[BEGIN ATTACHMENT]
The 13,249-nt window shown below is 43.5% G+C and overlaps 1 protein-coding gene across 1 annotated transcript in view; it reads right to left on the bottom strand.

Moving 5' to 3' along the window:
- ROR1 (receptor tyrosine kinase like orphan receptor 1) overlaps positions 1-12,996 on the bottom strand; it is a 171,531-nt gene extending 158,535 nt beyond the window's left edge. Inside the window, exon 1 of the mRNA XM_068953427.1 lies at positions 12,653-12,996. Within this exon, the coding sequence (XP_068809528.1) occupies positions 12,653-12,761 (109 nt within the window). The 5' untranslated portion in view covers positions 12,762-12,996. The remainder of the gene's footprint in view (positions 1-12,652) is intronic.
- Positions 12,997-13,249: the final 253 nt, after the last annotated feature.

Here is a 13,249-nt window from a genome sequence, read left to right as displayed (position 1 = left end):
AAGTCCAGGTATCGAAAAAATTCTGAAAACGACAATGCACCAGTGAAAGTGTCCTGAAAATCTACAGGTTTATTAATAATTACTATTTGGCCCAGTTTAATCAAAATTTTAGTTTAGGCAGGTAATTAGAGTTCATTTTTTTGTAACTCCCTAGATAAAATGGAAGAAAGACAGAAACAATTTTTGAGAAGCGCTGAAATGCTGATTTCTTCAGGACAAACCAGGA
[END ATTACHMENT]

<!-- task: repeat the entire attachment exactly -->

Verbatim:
The 13,249-nt window shown below is 43.5% G+C and overlaps 1 protein-coding gene across 1 annotated transcript in view; it reads right to left on the bottom strand.

Moving 5' to 3' along the window:
- ROR1 (receptor tyrosine kinase like orphan receptor 1) overlaps positions 1-12,996 on the bottom strand; it is a 171,531-nt gene extending 158,535 nt beyond the window's left edge. Inside the window, exon 1 of the mRNA XM_068953427.1 lies at positions 12,653-12,996. Within this exon, the coding sequence (XP_068809528.1) occupies positions 12,653-12,761 (109 nt within the window). The 5' untranslated portion in view covers positions 12,762-12,996. The remainder of the gene's footprint in view (positions 1-12,652) is intronic.
- Positions 12,997-13,249: the final 253 nt, after the last annotated feature.

Here is a 13,249-nt window from a genome sequence, read left to right as displayed (position 1 = left end):
AAGTCCAGGTATCGAAAAAATTCTGAAAACGACAATGCACCAGTGAAAGTGTCCTGAAAATCTACAGGTTTATTAATAATTACTATTTGGCCCAGTTTAATCAAAATTTTAGTTTAGGCAGGTAATTAGAGTTCATTTTTTTGTAACTCCCTAGATAAAATGGAAGAAAGACAGAAACAATTTTTGAGAAGCGCTGAAATGCTGATTTCTTCAGGACAAACCAGGA